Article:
Andrea Morehead is a well-loved news anchor in Indianapolis who recently revealed her breast cancer diagnosis on-air via a homemade video. Listening to her speak, it quickly becomes clear that Morehead is a resilient, positive woman with a deep faith in God, even as she gets choked up about what may happen.
Morehead hadn’t had a mammogram since 2016, and couldn’t remember the last time she had performed a self-exam. However, as a news anchor and public figure in Indianapolis, Morehead was active in a few different local cancer awareness groups, speaking at events and helping raise money. Cancer wasn’t far from her mind, but it wasn’t directly affecting her life.
Then, three weeks before Morehead’s own diagnosis, her friend Lavinia was told her cancer had returned and she had only weeks to live. Morehead was devastated.
Around the same time, Morehead was fundraising for a local event called Cancer Support Community’s Laughing Matters. So when Morehead’s arm brushed against a small, tender lump in her breast when changing clothes, the timing of her dear friend’s diagnosis combined with fundraising event made her pause.
Things happened very quickly. Three days after Morehead felt the lump in her breast, she had a mammogram. The very next day, she was told she had an aggressive form of breast cancer. Luckily, it was still at stage I.
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When Morehead heard the words that she had cancer, her thoughts immediately leapt to her 10-year-old son Ean and her husband Archie.
“What will happen to them if I’m not here?” she wrote in a poignant Facebook post.
But she continues to rely on her church community, her family, her coworkers, her medical team, and God.
“I am so encouraged by my doctors who say my treatment plan is to cure,” she says. “My team of physicians, the nurses, the staff at Community, they are simply angels on earth. So compassionate. But ultimately, God is in control. I know, and I’m asking for complete healing, and I believe in it.”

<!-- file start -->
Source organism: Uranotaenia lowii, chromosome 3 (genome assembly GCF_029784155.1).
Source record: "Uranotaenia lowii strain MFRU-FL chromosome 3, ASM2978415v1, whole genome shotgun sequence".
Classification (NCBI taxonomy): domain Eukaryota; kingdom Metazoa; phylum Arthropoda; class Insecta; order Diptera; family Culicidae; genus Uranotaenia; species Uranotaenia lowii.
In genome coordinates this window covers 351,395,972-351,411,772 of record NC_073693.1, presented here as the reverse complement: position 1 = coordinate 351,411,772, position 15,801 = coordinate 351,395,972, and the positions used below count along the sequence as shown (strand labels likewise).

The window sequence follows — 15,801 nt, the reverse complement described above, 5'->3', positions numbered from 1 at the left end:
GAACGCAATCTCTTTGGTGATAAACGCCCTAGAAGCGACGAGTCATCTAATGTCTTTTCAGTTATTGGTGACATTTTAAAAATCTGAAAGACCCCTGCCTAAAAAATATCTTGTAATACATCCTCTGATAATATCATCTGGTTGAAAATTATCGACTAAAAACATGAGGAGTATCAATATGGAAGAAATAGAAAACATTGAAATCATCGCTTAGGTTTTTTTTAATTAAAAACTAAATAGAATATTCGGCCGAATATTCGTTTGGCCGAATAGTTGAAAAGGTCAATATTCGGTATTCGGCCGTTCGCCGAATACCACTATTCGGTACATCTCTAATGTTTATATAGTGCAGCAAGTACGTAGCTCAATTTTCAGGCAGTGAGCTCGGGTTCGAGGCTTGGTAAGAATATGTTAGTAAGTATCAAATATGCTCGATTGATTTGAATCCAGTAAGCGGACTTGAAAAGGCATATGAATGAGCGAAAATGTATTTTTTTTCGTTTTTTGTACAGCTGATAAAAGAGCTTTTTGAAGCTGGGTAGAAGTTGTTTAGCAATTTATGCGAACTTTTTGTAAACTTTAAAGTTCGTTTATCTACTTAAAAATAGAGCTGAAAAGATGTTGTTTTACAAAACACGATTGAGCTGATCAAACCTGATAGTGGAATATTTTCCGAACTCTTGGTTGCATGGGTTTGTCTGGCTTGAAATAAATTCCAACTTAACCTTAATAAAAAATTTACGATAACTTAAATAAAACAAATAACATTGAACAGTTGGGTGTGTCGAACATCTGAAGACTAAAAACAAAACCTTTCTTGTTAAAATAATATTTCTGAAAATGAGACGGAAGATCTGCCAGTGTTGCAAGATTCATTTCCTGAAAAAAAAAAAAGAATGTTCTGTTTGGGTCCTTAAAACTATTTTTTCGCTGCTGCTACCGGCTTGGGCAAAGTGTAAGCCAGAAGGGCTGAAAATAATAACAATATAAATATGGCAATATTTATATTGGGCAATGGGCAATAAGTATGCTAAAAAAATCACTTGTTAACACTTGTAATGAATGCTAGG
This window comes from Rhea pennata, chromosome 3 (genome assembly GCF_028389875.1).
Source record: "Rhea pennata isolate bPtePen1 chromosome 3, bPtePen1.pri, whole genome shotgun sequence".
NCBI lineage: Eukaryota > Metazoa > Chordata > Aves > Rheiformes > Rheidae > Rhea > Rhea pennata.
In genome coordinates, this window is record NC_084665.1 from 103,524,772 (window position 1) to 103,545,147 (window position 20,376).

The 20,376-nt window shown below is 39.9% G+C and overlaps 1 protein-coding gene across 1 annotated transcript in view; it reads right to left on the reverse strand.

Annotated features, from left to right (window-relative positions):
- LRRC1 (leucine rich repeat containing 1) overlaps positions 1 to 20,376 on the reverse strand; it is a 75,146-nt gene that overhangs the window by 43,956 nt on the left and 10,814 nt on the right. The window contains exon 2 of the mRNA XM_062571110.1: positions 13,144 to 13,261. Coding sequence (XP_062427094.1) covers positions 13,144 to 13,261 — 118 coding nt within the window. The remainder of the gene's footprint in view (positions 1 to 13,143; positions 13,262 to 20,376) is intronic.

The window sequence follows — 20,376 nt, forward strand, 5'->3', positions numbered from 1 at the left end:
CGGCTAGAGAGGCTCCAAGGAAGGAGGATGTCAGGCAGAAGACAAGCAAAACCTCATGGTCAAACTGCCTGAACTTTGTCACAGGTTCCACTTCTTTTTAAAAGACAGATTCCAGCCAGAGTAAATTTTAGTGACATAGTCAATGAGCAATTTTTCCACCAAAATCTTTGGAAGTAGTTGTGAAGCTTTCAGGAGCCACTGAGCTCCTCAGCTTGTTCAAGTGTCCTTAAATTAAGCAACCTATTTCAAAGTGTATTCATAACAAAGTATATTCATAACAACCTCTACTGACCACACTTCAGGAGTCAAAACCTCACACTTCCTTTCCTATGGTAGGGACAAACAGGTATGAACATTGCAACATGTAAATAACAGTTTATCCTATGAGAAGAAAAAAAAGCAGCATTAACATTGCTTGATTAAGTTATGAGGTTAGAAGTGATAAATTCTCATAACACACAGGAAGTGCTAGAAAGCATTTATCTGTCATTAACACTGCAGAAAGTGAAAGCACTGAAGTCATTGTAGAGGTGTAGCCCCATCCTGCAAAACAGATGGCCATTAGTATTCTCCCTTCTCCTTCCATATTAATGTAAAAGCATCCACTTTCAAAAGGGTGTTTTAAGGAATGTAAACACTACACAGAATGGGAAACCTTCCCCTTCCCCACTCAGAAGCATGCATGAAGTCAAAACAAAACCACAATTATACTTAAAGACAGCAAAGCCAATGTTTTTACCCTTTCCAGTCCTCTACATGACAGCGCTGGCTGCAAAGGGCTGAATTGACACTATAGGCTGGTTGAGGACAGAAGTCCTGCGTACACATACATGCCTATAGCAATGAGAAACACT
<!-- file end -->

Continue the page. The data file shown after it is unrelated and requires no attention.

Morehead says that God is telling her every day that she is supposed to raise awareness with this battle, and spread the word that early detection saves lives.
“I never, ever imagined that I would be on the other side, standing with the women and the men who shared their stories of fear and worry and distraught — but also courage, and peace, and hope,” she says in the video below, as her voice starts to crack. “My commitment to this cause is unwavering because I don’t want anyone else to hear those three words: you have cancer. It’s still so difficult for me to even say.”
Morehead says her friend Lavinia saved her life “beyond a shadow of a doubt.” Unfortunately, Lavinia passed away right around the time Morehead had her first chemo treatment, and Morehead was too sick to attend the funeral.
“Well, I can tell you in spite of the diagnosis, I am joyful, for this is part of my life’s journey. I am continually in prayer, and I am so thankful for life.”
Morehead will undergo chemotherapy for 15 weeks to help shrink the tumor before she has surgery.
Hear more about her journey in the video below. Our thoughts are with you, Andrea!Whizzco